Obsession with cutting €350 Covid-19 payment wrong
4 June 2020
Spokesperson on Finance, Public Expenditure and Reform
- Focus must be on retraining and supporting people back into work
With hundreds of thousands of people out of work through no fault of their own, Labour TD Ged Nash said the Fine Gael obsession with cutting income supports is wrong, and government efforts should focus on supporting people back into work.
Deputy Nash, Labour's Employment Affairs and Social Protection spokesperson said:
"When independent thinks-tanks like ESRI and even IBEC are calling for the continuation of income supports it is deeply worrying that the Fine Gael obsession with cutting income supports for the lowest paid in our society is dominating the policy debate.
“The Exchequer figures published yesterday weren't as bad as many feared and show that Ireland has scope in the months ahead to continue the income supports that are essential for both workers and businesses.
"Instead of cutting income supports, we need a plan to support people back into work. Labour has repeatedly called for investment in training and upskilling – including a reformed short-term working scheme – and that the Covid-19 pandemic unemployment payment must be extended until sectors are reopened.
"The Fine Gael caretaker government is focused solely on cuts to payments rather than a plan to get people back into work.
“The new CSO Covid-19 adjusted measure of unemployment shows an unemployment rate of 51% for 15-24 year olds. IBEC has this morning warned that youth unemployment may become an intractable problem. We cannot sacrifice a whole generation and leave them without the skills they will need to find new sustainable jobs.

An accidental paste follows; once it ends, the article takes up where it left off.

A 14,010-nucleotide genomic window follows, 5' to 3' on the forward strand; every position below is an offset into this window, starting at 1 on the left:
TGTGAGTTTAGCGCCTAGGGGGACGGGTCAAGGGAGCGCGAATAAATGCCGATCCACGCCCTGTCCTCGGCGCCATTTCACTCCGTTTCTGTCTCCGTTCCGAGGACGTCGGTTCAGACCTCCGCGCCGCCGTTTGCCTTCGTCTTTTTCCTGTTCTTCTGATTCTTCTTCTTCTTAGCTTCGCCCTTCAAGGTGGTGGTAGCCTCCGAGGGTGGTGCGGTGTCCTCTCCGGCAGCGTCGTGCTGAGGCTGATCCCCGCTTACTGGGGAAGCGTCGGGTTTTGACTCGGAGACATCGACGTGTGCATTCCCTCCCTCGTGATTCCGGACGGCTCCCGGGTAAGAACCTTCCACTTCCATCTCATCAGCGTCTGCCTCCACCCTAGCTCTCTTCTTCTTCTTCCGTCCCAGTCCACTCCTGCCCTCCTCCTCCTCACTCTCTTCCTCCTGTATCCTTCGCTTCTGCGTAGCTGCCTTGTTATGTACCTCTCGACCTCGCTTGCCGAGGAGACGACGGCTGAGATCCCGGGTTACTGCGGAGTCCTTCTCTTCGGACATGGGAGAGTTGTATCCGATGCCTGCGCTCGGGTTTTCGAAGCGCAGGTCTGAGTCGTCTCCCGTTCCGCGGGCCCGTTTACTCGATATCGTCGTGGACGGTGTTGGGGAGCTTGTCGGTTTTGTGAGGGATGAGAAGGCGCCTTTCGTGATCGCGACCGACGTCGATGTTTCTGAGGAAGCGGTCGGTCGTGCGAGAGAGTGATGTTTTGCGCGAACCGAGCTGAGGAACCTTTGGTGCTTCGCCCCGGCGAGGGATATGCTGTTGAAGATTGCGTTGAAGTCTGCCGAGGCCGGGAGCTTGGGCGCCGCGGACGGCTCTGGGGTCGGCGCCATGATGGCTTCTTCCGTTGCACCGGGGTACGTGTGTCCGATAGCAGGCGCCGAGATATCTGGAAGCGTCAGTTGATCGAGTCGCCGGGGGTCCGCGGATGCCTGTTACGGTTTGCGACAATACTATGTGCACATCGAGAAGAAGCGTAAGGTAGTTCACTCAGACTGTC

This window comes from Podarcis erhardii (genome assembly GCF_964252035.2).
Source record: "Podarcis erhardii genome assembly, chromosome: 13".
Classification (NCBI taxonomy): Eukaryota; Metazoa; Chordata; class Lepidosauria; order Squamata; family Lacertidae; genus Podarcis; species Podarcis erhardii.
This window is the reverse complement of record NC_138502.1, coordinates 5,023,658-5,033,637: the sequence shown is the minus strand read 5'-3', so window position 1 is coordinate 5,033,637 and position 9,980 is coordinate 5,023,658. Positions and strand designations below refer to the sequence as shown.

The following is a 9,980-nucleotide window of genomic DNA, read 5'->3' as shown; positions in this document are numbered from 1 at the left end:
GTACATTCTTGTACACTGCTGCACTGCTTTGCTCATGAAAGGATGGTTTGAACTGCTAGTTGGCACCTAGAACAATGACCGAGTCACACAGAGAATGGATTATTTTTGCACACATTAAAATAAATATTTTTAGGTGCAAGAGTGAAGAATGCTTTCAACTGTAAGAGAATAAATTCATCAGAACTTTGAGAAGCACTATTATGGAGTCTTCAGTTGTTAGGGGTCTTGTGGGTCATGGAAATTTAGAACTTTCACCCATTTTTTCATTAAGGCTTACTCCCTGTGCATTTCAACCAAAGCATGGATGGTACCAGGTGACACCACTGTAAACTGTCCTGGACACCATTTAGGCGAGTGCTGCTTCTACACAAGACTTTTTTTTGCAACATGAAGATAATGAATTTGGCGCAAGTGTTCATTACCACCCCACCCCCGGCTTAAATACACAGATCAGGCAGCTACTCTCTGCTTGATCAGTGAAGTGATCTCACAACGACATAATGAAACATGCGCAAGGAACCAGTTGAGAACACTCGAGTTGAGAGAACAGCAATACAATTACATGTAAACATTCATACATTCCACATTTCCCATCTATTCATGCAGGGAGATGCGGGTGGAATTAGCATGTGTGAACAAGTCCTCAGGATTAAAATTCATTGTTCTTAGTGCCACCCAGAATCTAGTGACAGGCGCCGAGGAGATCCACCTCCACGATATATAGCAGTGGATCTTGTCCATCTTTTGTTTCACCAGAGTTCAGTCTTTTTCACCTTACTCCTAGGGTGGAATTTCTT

"For example the National Training Fund has a surplus of close to €1 billion that should now be deployed in new and innovative ways. The crisis presents us with a once in a generation chance to move away from our ‘low road’ low pay model by providing people with a basic secure income while supporting them into new educational and career opportunities, making people job ready. We can upskill the workforce, increase productivity and position Ireland for future developments in the global economy.
“What the shutdown has shown is the preponderance of low pay in this country, with 23% of all workers on low pay, but we can address that.”
Deputy Nash continued;
“At a most basic level, the continued suspension of the Safe Pass programme shows how the government has no idea how the government is clueless on getting people back into work, to work in the sectors where there are vacancies.
“I have been receiving calls from trade unions and construction workers who have returned home in the context of the pandemic who need to renew their safe pass to allow them to get back to work but the system is not running.
“This is a quick way of getting younger people in particular back to work and it is something we have been calling on SOLAS and the Department of Education and Skills to do. It is also the season in which contractors hire apprentices and we cannot let it go by without giving apprentices the opportunities they need.
"There is also €100 billion available from the European Commission through the SURE programme to provide income supports, training and upskilling opportunities, and the caretaker government will need to bring forward new initiatives, including a reformed short-term working scheme. Government seems reluctant to draw down this money.
"What we need is a new deal for a new generation. As was the case with the previous recession, the reality is that younger people will unfortunately be more adversely affected. However, we can change that, as it does not have to be the case if we invest in their training now.”